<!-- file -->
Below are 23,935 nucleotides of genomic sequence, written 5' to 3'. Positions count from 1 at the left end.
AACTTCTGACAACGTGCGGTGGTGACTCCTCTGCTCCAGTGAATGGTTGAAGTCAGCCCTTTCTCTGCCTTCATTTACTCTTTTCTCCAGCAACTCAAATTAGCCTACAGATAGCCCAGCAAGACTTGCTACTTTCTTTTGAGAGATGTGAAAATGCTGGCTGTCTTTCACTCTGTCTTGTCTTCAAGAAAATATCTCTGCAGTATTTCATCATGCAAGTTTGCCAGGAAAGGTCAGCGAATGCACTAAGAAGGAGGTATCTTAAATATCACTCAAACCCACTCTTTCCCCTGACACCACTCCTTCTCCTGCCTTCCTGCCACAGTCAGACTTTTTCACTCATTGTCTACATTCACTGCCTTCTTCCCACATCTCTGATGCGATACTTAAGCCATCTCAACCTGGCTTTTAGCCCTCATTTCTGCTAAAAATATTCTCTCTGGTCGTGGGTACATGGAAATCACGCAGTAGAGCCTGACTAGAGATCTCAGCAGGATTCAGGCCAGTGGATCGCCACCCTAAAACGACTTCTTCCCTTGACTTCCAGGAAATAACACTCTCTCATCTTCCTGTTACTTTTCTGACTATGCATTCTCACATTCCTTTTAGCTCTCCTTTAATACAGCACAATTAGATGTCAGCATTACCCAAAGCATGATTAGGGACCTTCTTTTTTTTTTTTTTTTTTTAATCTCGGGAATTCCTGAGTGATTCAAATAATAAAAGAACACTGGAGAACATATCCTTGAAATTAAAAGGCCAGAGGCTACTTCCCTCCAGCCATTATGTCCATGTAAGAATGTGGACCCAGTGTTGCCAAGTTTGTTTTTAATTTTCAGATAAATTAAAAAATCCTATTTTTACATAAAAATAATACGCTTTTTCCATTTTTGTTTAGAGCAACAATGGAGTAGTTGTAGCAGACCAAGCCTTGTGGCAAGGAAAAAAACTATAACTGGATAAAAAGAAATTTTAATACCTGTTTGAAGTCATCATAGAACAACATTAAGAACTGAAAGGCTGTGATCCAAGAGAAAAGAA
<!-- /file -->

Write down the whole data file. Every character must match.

Below are 23,935 nucleotides of genomic sequence, written 5' to 3'. Positions count from 1 at the left end.
AACTTCTGACAACGTGCGGTGGTGACTCCTCTGCTCCAGTGAATGGTTGAAGTCAGCCCTTTCTCTGCCTTCATTTACTCTTTTCTCCAGCAACTCAAATTAGCCTACAGATAGCCCAGCAAGACTTGCTACTTTCTTTTGAGAGATGTGAAAATGCTGGCTGTCTTTCACTCTGTCTTGTCTTCAAGAAAATATCTCTGCAGTATTTCATCATGCAAGTTTGCCAGGAAAGGTCAGCGAATGCACTAAGAAGGAGGTATCTTAAATATCACTCAAACCCACTCTTTCCCCTGACACCACTCCTTCTCCTGCCTTCCTGCCACAGTCAGACTTTTTCACTCATTGTCTACATTCACTGCCTTCTTCCCACATCTCTGATGCGATACTTAAGCCATCTCAACCTGGCTTTTAGCCCTCATTTCTGCTAAAAATATTCTCTCTGGTCGTGGGTACATGGAAATCACGCAGTAGAGCCTGACTAGAGATCTCAGCAGGATTCAGGCCAGTGGATCGCCACCCTAAAACGACTTCTTCCCTTGACTTCCAGGAAATAACACTCTCTCATCTTCCTGTTACTTTTCTGACTATGCATTCTCACATTCCTTTTAGCTCTCCTTTAATACAGCACAATTAGATGTCAGCATTACCCAAAGCATGATTAGGGACCTTCTTTTTTTTTTTTTTTTTTTAATCTCGGGAATTCCTGAGTGATTCAAATAATAAAAGAACACTGGAGAACATATCCTTGAAATTAAAAGGCCAGAGGCTACTTCCCTCCAGCCATTATGTCCATGTAAGAATGTGGACCCAGTGTTGCCAAGTTTGTTTTTAATTTTCAGATAAATTAAAAAATCCTATTTTTACATAAAAATAATACGCTTTTTCCATTTTTGTTTAGAGCAACAATGGAGTAGTTGTAGCAGACCAAGCCTTGTGGCAAGGAAAAAAACTATAACTGGATAAAAAGAAATTTTAATACCTGTTTGAAGTCATCATAGAACAACATTAAGAACTGAAAGGCTGTGATCCAAGAGAAAAGAA